FIG. 4 is a schematic diagram of a generic computer system 400. The system 400 can be used for the operations described in association with any of the computer-implement methods described previously, according to one implementation. The system 400 includes a processor 410, a memory 420, a storage device 430, and an input/output device 440. Each of the components 410, 420, 430, and 440 are interconnected using a system bus 450. The processor 410 is capable of processing instructions for execution within the system 400. In one implementation, the processor 410 is a single-threaded processor. In another implementation, the processor 410 is a multi-threaded processor. The processor 410 is capable of processing instructions stored in the memory 420 or on the storage device 430 to display graphical information for a user interface on the input/output device 440.

The memory 420 stores information within the system 400. In some implementations, the memory 420 is a computer-readable medium. The memory 420 is a volatile memory unit in some implementations and is a non-volatile memory unit in other implementations.

The storage device 430 is capable of providing mass storage for the system 400. In one implementation, the storage device 430 is a computer-readable medium. In various different implementations, the storage device 430 may be a floppy disk device, a hard disk device, an optical disk device, or a tape device.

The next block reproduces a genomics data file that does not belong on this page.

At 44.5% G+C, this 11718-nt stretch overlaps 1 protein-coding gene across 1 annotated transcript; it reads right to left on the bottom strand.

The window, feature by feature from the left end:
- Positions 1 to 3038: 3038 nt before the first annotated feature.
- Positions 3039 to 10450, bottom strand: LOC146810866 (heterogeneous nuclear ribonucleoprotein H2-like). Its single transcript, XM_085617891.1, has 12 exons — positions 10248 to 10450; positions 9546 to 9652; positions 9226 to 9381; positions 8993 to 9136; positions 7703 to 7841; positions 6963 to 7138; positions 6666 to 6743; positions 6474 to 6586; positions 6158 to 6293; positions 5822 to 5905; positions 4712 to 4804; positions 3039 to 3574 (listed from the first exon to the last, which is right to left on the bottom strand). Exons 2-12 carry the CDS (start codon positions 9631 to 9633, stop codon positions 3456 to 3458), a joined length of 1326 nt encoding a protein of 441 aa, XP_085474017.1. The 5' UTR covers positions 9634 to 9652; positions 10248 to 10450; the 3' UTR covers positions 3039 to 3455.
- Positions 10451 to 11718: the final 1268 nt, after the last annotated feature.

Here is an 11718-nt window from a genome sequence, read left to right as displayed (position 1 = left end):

The input/output device 440 provides input/output operations for the system 400. In one implementation, the input/output device 440 includes a keyboard and/or pointing device. In another implementation, the input/output device 440 includes a display unit for displaying graphical user interfaces.

The features described can be implemented in digital electronic circuitry, or in computer hardware, firmware, software, or in combinations of them. The apparatus can be implemented in a computer program product tangibly embodied in an information carrier, e.g., in a machine-readable storage device, for execution by a programmable processor; and method steps can be performed by a programmable processor executing a program of instructions to perform functions of the described implementations by operating on input data and generating output. The described features can be implemented advantageously in one or more computer programs that are executable on a programmable system including at least one programmable processor coupled to receive data and instructions from, and to transmit data and instructions to, a data storage system, at least one input device, and at least one output device. A computer program is a set of instructions that can be used, directly or indirectly, in a computer to perform a certain activity or bring about a certain result. A computer program can be written in any form of programming language, including compiled or interpreted languages, and it can be deployed in any form, including as a stand-alone program or as a module, component, subroutine, or other unit suitable for use in a computing environment.